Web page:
I can still remember when she was a little girl, sitting in my lap, playing with my hair.
That is all. Thank you for reading.
Monday, October 13, 2014
Everyone, real and fictional, has flaws. If they didn't, we would be an entire society of robots reading about robots.
How boring. Real people have idiosyncrasies and are imperfect. Real characters have flaws. When building your characters, make sure to embrace their flaws. It will be those flaws that make your characters unique.
There are so many different ways to describe someone and none of them should be perfect. Even the hero or heroine should have imperfections. It is those imperfections that will make them perfect for one another. (Thank you Mr. Knightley aka Jeremy Northam, for wording that so well.)
Looking to put a little humor in your writing? Think of an embarrassing situation and see how your character responds. You could see how complete opposites interact when required to work together toward a common goal. They are bound to get into to trouble.
Everyday issues can be funny.
In my current work in progress, I wrote an extremely emotionally charged scene. The heroine ends up crying hysterically. Guess what comes next? Snot. Yep, that highly emotional scene is immediately followed by a humorous one, because crying like that produces mucus. It's not dainty and not pretty.
Writing a romance? No romance is without conflict. What causes the conflict? A misunderstanding or insecurities? Does the outwardly confident hottie have insecurities rooted deep inside that prevents him/her from trusting? Infidelity or tragedy can cause a lot of drama. Does your hero/heroine push others away to avoid getting hurt? Is there a sordid past they are trying to hide?
Are they clumsy, twitchy nail biters, or phobic, clean-freak know-it-alls? They could be shy, awkward geeks, or sexy, over-the-top hotties. Whatever their traits, make them relatable, and make them human.
Just a suggestion.
What flaw do you find most endearing? Leave a comment.
Jennifer Senhaji, Your Sweet and Spicy Romance Author
Find me online at www.jennifersenhajiauthor.com
Monday, October 6, 2014
Piracy, I'm not talking the swashbuckling you encounter at your annual pirate festival, or in your local movie theatre. I'm talking about thievery. Little ole me has been the victim of piracy. Arrr.
A friend of mine, who's also an author, recently discovered four different places online where her books were being offered for illegal free download. This was the first time I'd heard this from someone I knew. Yeah, I've read about it, but have never known anyone that was a victim.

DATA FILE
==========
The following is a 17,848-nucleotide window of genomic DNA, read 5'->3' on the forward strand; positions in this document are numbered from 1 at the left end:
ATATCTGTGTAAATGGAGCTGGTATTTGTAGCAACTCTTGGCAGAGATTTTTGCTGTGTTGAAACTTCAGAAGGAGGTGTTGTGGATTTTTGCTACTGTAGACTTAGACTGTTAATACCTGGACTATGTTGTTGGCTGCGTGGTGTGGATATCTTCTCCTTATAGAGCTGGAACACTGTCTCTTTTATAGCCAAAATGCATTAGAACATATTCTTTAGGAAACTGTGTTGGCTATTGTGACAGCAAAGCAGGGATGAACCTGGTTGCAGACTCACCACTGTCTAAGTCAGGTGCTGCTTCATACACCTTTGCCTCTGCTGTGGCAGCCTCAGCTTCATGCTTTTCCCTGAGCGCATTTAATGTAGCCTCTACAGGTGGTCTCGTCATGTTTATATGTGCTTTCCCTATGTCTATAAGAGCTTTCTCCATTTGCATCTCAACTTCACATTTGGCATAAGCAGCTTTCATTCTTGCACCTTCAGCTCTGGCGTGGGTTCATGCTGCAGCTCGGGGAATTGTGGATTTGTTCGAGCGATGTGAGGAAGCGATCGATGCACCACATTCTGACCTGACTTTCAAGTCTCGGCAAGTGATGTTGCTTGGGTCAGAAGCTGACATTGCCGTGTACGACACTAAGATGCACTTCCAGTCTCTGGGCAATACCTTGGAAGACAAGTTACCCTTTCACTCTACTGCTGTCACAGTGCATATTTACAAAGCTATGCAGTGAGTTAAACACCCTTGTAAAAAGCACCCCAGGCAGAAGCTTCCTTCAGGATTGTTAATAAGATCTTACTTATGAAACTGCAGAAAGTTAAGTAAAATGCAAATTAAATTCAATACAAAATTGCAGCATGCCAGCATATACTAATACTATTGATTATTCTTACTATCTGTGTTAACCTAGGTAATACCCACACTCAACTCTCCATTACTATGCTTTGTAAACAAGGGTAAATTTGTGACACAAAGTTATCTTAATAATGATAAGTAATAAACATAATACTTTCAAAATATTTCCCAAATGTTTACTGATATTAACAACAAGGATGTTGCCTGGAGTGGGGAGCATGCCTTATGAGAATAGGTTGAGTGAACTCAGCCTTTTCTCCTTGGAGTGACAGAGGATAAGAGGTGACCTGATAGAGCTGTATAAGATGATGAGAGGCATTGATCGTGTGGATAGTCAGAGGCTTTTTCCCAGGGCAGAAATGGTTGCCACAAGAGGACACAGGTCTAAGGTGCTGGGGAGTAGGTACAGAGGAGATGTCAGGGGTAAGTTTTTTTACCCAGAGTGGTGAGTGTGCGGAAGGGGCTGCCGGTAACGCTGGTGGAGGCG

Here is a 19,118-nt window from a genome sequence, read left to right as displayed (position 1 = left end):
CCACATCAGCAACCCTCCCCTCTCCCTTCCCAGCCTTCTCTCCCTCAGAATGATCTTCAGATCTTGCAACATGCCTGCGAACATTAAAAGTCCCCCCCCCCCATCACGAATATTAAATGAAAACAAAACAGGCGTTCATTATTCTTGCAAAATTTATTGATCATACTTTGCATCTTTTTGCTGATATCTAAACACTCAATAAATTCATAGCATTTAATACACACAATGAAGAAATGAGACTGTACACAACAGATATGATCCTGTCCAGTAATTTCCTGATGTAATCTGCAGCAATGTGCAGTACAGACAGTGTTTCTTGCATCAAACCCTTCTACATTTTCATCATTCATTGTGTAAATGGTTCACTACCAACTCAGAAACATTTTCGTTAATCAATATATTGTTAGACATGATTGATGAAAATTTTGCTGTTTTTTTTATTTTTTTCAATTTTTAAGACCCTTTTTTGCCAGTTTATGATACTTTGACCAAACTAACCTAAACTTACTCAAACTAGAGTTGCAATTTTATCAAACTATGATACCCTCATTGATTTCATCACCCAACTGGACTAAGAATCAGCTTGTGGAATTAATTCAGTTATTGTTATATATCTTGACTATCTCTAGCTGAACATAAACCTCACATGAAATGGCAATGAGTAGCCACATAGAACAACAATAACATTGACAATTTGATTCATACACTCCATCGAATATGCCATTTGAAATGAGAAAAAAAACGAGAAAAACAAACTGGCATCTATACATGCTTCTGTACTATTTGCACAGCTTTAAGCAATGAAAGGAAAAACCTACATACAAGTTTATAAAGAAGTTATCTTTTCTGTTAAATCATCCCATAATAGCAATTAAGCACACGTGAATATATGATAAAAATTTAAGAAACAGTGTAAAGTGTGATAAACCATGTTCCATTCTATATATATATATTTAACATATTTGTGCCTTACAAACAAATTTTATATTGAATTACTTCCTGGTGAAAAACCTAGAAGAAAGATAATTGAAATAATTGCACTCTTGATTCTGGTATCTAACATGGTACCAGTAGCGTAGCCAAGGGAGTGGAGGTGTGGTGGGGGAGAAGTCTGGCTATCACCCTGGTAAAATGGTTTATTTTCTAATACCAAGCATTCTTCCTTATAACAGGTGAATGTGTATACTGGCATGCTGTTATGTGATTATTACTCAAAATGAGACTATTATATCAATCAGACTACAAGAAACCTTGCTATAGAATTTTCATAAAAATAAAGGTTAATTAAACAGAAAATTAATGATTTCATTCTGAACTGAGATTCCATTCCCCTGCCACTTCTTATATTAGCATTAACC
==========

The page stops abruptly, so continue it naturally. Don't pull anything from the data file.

While my friend advised of how she reported these illegal websites, I randomly decided to look up my own book. Dun, dun, dun. I found three pirate websites that were also offering illegal downloads of my book. My book! My baby! My creation, I love and cherish it, and some jerk thinks it's okay to upload it to an illegal site and offer it up to everyone and their mother? Hell to the no!
I filed my forms and sent messages to the sites, warning they were infringing on my copyright, and to please take my book down now! One site boasted of almost 1200 copies downloaded that week. That is 1200 copies of my book, downloaded for free, without my permission. Where's my sword?
Now, many authors will use free promotions, once in a while, as a marketing tool. However, those promotions are sanctioned and controlled by the author. The author uses and tracks that information.
Piracy, is unconscionable.
For a newbie author, every sale is important. Every time someone reads my book, it's a thrill. I anxiously await a review on Amazon or Goodreads. I hope that fans of my work will spread the word and recommend it to other readers, or leave reviews, which is its own form of recommendation. The thousands--because if it was 1200 in one week, I can only assume the total is in the thousands--of twerps that illegally downloaded my book, didn't even do me the courtesy of posting a review. If I had thousands of reviews, I could maybe forgive this, but no.
I feel violated.
What is a writer to do?
Google yourself and your book titles. Do not feel guilty for stalking yourself online. It's a necessity. Once you find these sites, report them. Send a message. You have rights! If the site or blog is hosted, contact the host.
Do not allow pirates to plunder yer booty.
Writers, has this happened to you? How did you deal with it? Do you have a process in place?
Please leave a comment.
Find me online at www.jennifersenhajiauthor.com